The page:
Fats (We're Talking Coconut)
Updated: Dec 1, 2021
Most of us have been taught that fat is unhealthy, but not all fats are created equal! Growing up in the late 80s and early 90s, every food in my house was fat-free or low-fat. The healthy choices, remember? Nope.
Heavily processed, hydrogenated, trans fats and oils that are used in prepared, packaged foods can be extremely damaging to the body. Just because the package says 0g Trans Fat does not mean it is really FREE of it. Companies that used it rampantly in the past caught on that it would hurt their bottom line so they changed their packaging to attract smart customers. However, the FDA allows you to advertise the tricky slogan of "0g Trans Fat" if there is less than 1g. Since ANY amount of trans fat is dangerous to our bodies, you must check the label to see if there are hydrogenated or partially hydrogenated oils in the ingredients. If there are, drop it and grab an avocado.
However, fats and oils from whole foods and other high-quality sources can steady our metabolism, keep hormone levels even, nourish our skin, hair + nails and provide lubrication to keep the body functioning fluidly. Our bodies also need fat for insulation and to hold our organs in place!
A healthy percentage of high-quality fat in a meal satisfies and leaves feelings of energy, fulfillment and warmth. When there are excess fats and oils in the diet, especially heavily processed fats, symptoms can include weight gain, skin breakouts, high blood pressure, liver strain and an overall feeling of mental, physical and emotional heaviness. Signs of insufficient high-quality fats are brittle hair and nails, dry skin, hunger after meals and feeling cold.
When selecting oils, buy the highest-quality organic products you can afford, since cooking oils are the backbone of so many dishes. Good words to look for on the label are organic, first-pressed, cold-pressed, extra-virgin and unrefined. Words to avoid are expeller-pressed, refined and solvent extracted.
I'm sure many of you have heard the recent nutrition "news" that our beloved coconut oil is BAD, AWFUL, TREACHEROUS for us! Saturated fat! It's just like a huge piece of red meat! We've been fooled!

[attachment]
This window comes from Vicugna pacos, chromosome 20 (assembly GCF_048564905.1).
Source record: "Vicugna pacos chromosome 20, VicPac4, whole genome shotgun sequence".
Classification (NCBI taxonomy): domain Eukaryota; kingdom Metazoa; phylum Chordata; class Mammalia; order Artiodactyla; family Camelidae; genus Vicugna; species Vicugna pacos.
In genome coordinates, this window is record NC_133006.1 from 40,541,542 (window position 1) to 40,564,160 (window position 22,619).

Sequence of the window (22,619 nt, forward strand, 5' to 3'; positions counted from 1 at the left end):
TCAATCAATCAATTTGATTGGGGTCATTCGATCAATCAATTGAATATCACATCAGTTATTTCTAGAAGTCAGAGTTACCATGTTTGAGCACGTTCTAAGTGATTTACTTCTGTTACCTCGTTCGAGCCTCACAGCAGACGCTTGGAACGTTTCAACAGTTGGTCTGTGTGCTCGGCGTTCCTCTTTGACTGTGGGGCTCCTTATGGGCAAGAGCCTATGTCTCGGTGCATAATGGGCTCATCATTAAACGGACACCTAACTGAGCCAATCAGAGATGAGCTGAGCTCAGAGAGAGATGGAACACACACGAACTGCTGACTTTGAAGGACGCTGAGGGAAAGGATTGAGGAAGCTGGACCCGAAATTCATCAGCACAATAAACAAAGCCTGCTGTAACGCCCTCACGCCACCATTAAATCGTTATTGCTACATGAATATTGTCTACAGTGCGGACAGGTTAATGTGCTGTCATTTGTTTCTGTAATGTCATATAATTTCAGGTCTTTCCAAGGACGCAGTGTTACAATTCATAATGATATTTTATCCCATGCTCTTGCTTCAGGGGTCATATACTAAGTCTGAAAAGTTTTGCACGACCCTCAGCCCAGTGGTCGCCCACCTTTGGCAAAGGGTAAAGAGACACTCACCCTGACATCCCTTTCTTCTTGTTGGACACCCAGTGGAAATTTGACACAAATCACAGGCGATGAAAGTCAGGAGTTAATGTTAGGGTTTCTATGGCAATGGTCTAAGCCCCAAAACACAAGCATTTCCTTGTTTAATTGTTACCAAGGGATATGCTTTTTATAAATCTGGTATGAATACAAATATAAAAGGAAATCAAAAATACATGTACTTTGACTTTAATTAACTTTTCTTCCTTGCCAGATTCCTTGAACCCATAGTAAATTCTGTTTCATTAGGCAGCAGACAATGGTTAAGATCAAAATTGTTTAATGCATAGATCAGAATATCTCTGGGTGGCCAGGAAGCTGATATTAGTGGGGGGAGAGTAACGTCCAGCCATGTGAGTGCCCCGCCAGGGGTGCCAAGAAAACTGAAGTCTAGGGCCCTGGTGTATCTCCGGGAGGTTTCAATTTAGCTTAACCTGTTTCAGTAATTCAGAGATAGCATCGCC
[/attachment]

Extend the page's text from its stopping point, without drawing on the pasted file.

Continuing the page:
Despite naysayers, coconut oil has proven itself. Some of its notable health benefits include improved brain function, stimulating your body's metabolism, generating energy + helping you shed excess body fat!
Some populations that use coconut oil as a staple food report far lower rates of the strokes, heart disease and brain diseases prevalent in the West.
Medium-chain triglycerides (MCTs) in coconut oil may help with weight loss, as opposed to foods with LCTs or long-chain triglycerides.
Staphylococcus aureus, candida and other notorious pathogens, fungi, bacteria and viruses are destroyed by coconut oil.
Coconut oil may be helpful for treating epileptic patients, including children.
As a toiletry, coconut oil is effective as a skin softener, toothpaste, hair conditioner and deodorant, as well as a lice-killer and insect repellent.
Check out my Pinterest for all the DIY products I make from coconut oil.
Conclusion: dietary fats are molecules composed of individual carbon atoms linked into chains ranging from 2 to 22 carbon atoms in length. LCTs ranging from 12 to 18 carbons long are the predominant form of fat in the American diet. MCTs, by contrast, are composed of only 6 to 10 carbon links. Because of their shorter chain length, MCTs have a number of unique properties which give them advantages over the more common LCTs. Long-chain fatty acids must be broken down before the body can absorb them, the short and medium-chain fatty acids abundant in coconut oil are easy for the body to digest and are consequently sent straight to the liver in order to produce energy!
The bottom line is, when you eat foods high in medium-chain triglycerides, your body benefits.
Jes Royston | Green Mama Tribe
Institute for Integrative Nutrition, 2012.